Coffee, Shopping, Murder, Love by Carlos Allende

The rent wasn’t due until the thirteenth, but he just found a dead body inside his roommate’s freezer. On the verge of calling the police, he decided to wait: after all, Jignesh owes rent and has amazing season tickets to the LA Opera; he could partake until Jignesh shows back up. A few months go by though, and he decides to check out the freezer one more time. What if he imagined the body? Well, imagine his surprise when he found yet another dead body. Time to evict Jignesh . . . . if he shows up . . . but he still the needs some money. He just desperately needs to sell this novel. Just enough copies to help him survive until he finds a job.

Faith by Itoro Bassey

A beautiful representation of the the past and present, told by several generations of women riffing on ideas of faith, expectation, identity and independence, this coming-of-age story is of a first-generation Nigerian-American woman born and raised in the U.S. who resettles in Nigeria. Arit Essien is just trying to find her place in the world, and the reader is along for the ride.

Little Foxes Took Up Matches by Katya Kazbek

Mitya was only two years old when he swallowed his grandfathers sewing needle. While his family believed this incident was the beginning of the end, Mitya believes it is a treasure that guides him. After the collapse of the Soviet Union, there is not only uncertainty about the future of his country, but in Mitya life as well. Is he a boy, as everyone keeps telling him, or is he not quite a boy, as he often feels? After suffering horrific abuse from his cousin Vovka who has returned broken from war, Mitya embarks on a journey across underground Moscow to find something better, a place to belong.

Are We Ever Our Own by Gabrielle Lucille Fuentes

Related but unknown to each other, these women are exiles, immigrants, artists, outsiders, all in search of a sense of self and belonging. In this collection of short stories, the owner of a professional mourning service investigates the disappearance of her employees. On the eve of the Cuban revolution, a young woman breaks into the mansion where she was once a servant, to help the rebels and free herself. And a musician in a traveling troupe recounts the last day she saw her father—just to name a few of these impactful stories that needed to be told.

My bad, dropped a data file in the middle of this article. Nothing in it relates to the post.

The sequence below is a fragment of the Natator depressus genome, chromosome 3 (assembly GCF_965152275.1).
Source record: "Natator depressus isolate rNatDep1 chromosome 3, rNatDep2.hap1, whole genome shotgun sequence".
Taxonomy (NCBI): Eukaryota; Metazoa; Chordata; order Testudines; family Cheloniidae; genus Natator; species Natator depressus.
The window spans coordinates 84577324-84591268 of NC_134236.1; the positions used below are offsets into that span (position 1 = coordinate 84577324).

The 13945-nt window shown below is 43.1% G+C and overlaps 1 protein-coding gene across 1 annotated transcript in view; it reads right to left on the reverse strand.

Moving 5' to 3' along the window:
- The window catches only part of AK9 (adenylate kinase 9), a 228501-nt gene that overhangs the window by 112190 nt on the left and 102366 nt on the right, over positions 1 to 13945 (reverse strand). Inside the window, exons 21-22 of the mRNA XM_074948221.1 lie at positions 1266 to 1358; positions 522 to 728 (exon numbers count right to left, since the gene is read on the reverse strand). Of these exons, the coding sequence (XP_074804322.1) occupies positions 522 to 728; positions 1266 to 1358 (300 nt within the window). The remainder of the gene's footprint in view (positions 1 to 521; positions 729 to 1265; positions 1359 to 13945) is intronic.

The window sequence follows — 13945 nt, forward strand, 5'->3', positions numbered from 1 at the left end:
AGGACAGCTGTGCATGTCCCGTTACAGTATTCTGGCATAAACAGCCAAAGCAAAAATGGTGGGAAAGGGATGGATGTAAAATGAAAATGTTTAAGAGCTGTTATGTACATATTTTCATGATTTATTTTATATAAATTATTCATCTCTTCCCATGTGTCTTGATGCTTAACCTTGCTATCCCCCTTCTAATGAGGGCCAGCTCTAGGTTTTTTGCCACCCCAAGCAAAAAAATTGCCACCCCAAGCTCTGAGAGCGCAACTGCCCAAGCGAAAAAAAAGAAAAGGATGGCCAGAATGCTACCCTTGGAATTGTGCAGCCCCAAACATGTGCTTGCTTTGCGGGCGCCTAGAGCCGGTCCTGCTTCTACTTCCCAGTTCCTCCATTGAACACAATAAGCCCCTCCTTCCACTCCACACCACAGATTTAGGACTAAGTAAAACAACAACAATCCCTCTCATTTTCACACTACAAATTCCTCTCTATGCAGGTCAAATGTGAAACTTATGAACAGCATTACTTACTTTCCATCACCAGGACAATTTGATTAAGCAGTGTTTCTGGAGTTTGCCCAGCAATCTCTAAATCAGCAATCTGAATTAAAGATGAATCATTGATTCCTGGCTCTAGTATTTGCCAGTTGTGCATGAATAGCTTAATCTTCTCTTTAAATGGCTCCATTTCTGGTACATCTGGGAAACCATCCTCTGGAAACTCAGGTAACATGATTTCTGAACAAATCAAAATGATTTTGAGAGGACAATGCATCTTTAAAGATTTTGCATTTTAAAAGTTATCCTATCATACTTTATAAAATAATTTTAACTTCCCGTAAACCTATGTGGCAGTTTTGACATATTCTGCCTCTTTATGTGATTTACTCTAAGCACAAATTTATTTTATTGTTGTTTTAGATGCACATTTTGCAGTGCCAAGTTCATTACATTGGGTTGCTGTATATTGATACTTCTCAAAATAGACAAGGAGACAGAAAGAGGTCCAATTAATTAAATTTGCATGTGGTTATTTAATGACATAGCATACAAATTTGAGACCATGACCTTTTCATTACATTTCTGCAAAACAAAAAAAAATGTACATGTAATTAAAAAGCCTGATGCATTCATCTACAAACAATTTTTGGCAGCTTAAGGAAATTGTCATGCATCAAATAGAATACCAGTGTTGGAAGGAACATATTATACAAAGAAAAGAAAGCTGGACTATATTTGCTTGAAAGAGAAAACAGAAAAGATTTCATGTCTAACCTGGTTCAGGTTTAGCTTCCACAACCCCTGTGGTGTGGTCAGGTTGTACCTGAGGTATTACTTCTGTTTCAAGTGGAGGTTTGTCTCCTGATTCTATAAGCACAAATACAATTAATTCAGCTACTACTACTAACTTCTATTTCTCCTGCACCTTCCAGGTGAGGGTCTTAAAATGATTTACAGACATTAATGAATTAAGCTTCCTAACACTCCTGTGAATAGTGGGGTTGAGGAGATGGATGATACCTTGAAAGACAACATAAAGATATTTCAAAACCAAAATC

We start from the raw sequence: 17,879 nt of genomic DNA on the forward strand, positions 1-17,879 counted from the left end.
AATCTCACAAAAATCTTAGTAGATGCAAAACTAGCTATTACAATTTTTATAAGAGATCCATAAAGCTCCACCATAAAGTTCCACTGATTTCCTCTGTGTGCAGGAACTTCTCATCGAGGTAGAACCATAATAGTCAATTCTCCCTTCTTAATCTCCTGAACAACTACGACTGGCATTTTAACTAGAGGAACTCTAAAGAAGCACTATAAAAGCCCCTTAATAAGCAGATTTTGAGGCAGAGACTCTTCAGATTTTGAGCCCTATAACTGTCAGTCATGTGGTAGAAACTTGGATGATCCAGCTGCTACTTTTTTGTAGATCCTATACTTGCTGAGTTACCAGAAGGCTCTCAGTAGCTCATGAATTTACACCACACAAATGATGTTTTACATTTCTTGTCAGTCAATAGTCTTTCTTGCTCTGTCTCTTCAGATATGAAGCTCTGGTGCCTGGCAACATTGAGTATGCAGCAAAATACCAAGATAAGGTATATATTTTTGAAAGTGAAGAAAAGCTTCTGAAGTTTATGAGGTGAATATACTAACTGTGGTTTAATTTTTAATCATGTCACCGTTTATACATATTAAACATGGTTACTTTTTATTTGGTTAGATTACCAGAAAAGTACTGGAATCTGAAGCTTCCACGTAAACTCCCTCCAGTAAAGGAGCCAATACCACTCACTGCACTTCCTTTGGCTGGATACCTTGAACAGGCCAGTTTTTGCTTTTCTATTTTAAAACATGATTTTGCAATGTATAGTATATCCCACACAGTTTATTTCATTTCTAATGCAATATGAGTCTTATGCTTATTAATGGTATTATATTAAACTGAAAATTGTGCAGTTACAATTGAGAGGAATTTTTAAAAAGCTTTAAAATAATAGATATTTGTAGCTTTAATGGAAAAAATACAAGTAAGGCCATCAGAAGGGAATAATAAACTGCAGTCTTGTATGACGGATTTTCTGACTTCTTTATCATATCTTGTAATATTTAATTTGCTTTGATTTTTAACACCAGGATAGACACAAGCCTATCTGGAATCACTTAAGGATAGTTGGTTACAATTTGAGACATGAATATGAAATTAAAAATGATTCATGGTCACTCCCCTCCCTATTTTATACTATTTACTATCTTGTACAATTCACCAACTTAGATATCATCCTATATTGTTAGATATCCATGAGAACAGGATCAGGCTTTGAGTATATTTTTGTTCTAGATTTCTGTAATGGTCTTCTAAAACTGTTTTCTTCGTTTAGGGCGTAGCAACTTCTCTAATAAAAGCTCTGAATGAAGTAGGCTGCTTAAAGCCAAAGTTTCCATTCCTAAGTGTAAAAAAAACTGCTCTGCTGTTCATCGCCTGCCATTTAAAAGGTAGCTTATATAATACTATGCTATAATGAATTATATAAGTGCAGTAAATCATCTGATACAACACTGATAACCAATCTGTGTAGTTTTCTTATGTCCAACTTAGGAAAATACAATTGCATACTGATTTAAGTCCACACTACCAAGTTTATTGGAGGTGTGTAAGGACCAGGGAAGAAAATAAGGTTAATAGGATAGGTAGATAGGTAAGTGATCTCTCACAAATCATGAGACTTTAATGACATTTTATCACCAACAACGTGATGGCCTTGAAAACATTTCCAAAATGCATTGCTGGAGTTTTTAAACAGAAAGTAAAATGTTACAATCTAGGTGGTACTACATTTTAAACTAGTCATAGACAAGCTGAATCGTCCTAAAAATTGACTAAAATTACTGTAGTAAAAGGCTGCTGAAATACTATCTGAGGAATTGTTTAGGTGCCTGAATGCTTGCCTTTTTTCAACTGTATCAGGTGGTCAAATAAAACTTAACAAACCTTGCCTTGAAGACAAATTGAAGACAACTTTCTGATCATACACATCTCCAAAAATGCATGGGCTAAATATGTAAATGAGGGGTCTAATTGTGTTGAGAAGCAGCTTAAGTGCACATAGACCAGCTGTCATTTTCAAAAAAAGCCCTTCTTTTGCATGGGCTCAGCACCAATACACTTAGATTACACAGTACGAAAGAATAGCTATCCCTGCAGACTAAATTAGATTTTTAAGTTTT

What Ben Franklin Would Have Told Me by Donna Gordon

Vibrant, thirteen-year-old Lee is is facing premature death from Progeria (a premature aging disease). His “final wish” trip is to go to Washington DC and Philadelphia to seek and understand the life of Benjamin Franklin. But when a mix-up prevents his mom from taking him, Lee’s caretaker offers to accompany him. Tomás is a survivor of Argentina’s Dirty War and has discovered potential leads to his missing wife and child in both cities. As one flees memories of death while the other is hurtling towards it, this thirteen year old and his caretaker will share unsettling truths and find themselves transformed in the process.

Out Front the Following Sea by Leah Angstman

When the wilderness is still wild, heresy is publicly punishable, and being independent is a death sentence, Ruth Miner is accused of witchcraft and the murder of her parents. She must flee her 1689 New England town, hiding away on the ship of the only other person who knows her innocence. Owen is a daring sailor, connected to Ruth by years of friendship and shared secrets. But when Owen’s French ancestry finds him at odds with a violent English commander, the turmoil becomes life-or-death for the sailor, and the headstrong Ruth, along with a cast of Quakers, Pequot Indians, soldiers, highwaymen and townsfolk, are dragged into the fray. Now Ruth must choose between sending Owen to the gallows or keeping her own neck from the noose.